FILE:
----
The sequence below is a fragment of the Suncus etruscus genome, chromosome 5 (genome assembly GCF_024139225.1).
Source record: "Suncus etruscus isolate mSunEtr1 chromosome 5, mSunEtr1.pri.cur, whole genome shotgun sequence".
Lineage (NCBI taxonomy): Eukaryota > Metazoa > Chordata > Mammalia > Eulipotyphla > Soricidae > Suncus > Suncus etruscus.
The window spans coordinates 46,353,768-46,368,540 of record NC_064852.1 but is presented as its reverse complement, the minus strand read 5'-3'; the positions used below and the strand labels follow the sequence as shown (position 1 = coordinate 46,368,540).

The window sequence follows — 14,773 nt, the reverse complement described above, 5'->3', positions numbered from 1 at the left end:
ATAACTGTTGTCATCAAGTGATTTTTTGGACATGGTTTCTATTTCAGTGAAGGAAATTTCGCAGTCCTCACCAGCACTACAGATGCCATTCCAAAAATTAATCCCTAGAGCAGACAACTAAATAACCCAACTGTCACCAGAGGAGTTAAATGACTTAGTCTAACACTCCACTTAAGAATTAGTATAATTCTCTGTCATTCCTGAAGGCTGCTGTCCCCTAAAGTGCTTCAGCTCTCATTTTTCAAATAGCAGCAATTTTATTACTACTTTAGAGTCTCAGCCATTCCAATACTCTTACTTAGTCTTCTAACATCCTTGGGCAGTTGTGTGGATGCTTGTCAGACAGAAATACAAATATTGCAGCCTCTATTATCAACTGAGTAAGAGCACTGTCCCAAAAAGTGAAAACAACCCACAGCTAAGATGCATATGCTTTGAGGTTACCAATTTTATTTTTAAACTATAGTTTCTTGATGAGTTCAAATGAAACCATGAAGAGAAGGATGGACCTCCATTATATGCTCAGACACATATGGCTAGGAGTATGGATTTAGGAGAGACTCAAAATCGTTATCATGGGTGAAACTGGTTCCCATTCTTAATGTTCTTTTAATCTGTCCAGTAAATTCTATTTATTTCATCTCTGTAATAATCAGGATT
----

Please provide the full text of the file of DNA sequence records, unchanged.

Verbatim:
The sequence below is a fragment of the Suncus etruscus genome, chromosome 5 (genome assembly GCF_024139225.1).
Source record: "Suncus etruscus isolate mSunEtr1 chromosome 5, mSunEtr1.pri.cur, whole genome shotgun sequence".
Lineage (NCBI taxonomy): Eukaryota > Metazoa > Chordata > Mammalia > Eulipotyphla > Soricidae > Suncus > Suncus etruscus.
The window spans coordinates 46,353,768-46,368,540 of record NC_064852.1 but is presented as its reverse complement, the minus strand read 5'-3'; the positions used below and the strand labels follow the sequence as shown (position 1 = coordinate 46,368,540).

The window sequence follows — 14,773 nt, the reverse complement described above, 5'->3', positions numbered from 1 at the left end:
ATAACTGTTGTCATCAAGTGATTTTTTGGACATGGTTTCTATTTCAGTGAAGGAAATTTCGCAGTCCTCACCAGCACTACAGATGCCATTCCAAAAATTAATCCCTAGAGCAGACAACTAAATAACCCAACTGTCACCAGAGGAGTTAAATGACTTAGTCTAACACTCCACTTAAGAATTAGTATAATTCTCTGTCATTCCTGAAGGCTGCTGTCCCCTAAAGTGCTTCAGCTCTCATTTTTCAAATAGCAGCAATTTTATTACTACTTTAGAGTCTCAGCCATTCCAATACTCTTACTTAGTCTTCTAACATCCTTGGGCAGTTGTGTGGATGCTTGTCAGACAGAAATACAAATATTGCAGCCTCTATTATCAACTGAGTAAGAGCACTGTCCCAAAAAGTGAAAACAACCCACAGCTAAGATGCATATGCTTTGAGGTTACCAATTTTATTTTTAAACTATAGTTTCTTGATGAGTTCAAATGAAACCATGAAGAGAAGGATGGACCTCCATTATATGCTCAGACACATATGGCTAGGAGTATGGATTTAGGAGAGACTCAAAATCGTTATCATGGGTGAAACTGGTTCCCATTCTTAATGTTCTTTTAATCTGTCCAGTAAATTCTATTTATTTCATCTCTGTAATAATCAGGATT